Although she may have been one of the toughest women ever to work in a convent, ‘Black Mary’ had earned the respect and devotion of most of the residents of the pioneer community of Cascade, Montana, before she died in 1914. In fact, Mary Fields was widely beloved. She was admired and respected throughout the region for holding her own and living her own way in a world where the odds were stacked against her. In a time when African Americans and women of any race enjoyed little freedom anywhere in the world, Mary Fields enjoyed more freedom than most white men.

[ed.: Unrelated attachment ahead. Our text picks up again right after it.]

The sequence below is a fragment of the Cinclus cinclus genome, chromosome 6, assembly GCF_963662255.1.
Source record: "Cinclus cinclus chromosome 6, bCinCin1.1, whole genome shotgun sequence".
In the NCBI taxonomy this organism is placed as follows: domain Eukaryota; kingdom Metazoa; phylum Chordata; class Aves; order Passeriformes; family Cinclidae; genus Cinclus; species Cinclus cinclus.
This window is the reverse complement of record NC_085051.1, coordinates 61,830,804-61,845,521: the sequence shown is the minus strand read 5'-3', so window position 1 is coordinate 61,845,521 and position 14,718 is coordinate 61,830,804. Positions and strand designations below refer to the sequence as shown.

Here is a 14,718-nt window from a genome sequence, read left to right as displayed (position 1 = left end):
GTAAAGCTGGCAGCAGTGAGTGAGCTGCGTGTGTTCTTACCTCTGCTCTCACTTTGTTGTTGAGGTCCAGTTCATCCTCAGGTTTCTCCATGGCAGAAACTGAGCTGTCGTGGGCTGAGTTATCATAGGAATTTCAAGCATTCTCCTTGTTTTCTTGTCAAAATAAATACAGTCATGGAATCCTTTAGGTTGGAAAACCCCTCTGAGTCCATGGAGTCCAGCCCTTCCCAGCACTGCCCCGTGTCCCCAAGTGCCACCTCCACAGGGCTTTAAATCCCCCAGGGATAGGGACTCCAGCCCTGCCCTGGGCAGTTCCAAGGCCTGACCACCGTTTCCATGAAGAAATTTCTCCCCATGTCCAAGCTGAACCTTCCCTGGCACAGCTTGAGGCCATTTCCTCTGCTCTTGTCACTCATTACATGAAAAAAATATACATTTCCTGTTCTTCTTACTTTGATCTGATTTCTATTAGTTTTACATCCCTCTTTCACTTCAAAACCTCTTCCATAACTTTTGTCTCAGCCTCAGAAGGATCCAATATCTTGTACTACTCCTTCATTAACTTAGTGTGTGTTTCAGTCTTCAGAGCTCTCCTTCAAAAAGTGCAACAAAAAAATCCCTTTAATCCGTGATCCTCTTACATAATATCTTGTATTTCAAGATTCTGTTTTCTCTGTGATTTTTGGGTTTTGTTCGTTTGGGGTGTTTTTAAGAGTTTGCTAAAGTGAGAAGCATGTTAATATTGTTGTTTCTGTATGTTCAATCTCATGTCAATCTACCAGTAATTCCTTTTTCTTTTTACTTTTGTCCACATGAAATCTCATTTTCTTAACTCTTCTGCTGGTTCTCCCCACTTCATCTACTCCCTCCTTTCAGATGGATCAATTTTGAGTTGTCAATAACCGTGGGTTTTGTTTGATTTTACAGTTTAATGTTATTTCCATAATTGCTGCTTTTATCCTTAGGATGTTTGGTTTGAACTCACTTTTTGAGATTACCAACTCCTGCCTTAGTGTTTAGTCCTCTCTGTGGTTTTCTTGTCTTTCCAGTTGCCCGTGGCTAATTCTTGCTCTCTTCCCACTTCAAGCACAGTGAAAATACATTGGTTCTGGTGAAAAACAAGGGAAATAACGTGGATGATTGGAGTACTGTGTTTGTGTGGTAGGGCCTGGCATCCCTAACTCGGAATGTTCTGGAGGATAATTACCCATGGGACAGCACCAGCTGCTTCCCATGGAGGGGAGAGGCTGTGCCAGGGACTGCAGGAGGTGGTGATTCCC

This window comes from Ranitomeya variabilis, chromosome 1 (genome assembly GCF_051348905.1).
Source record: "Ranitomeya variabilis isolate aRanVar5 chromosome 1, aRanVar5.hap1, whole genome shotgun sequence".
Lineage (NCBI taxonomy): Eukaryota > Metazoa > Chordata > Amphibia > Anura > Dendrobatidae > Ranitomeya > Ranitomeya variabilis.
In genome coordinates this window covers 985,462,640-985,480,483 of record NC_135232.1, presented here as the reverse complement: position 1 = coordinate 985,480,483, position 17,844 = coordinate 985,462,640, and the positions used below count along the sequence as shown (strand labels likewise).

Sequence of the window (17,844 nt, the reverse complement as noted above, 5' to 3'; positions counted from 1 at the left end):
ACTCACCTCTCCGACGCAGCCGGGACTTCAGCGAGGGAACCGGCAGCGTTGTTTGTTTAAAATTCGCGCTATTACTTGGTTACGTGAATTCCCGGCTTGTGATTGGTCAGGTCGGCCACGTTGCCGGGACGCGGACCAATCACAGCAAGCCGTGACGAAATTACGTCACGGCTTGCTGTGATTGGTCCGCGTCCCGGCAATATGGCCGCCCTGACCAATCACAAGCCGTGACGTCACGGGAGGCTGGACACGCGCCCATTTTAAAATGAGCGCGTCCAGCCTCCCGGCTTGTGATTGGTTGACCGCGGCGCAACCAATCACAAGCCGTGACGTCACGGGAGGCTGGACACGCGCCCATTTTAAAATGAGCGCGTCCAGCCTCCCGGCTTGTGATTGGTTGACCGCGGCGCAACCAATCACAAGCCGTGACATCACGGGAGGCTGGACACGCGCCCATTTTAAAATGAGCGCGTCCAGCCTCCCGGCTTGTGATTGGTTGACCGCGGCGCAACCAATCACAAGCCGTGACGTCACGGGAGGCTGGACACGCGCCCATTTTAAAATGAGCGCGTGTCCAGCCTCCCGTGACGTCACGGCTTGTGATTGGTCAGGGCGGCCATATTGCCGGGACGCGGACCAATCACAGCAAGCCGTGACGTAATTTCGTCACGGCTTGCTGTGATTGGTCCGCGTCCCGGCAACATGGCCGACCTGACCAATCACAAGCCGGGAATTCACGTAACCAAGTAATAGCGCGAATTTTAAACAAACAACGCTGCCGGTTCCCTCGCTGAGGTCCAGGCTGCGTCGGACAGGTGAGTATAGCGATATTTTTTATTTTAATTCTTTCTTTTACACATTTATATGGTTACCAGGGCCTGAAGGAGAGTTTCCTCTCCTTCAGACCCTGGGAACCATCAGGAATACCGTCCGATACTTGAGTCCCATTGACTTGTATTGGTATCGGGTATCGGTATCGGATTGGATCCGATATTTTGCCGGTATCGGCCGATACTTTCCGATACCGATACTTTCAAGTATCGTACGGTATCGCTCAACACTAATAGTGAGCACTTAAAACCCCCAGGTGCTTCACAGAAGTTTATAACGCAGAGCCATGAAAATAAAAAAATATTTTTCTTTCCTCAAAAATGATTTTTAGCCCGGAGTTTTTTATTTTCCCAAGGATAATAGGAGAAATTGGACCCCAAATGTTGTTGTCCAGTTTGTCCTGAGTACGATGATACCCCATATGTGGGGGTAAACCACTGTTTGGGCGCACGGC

Fields dressed in the comfortable clothes of a man, including a wool cap and boots, and she wore a revolver strapped around her waist under her apron. At 200 pounds, she was said to be a match for any two men in Montana Territory. She had a standing bet that she could knock a man out with one punch, and she never lost a dime to anyone foolish enough to take her up on that bet. By order of the mayor, she was the only woman of reputable character in Cascade allowed to drink in the local bar, and while she enjoyed the privilege, she never drank to excess. She was often spotted smoking cigars in public, and she liked to argue politics with anyone.
I’ve had a poster of Stagecoach Mary up since college. #shero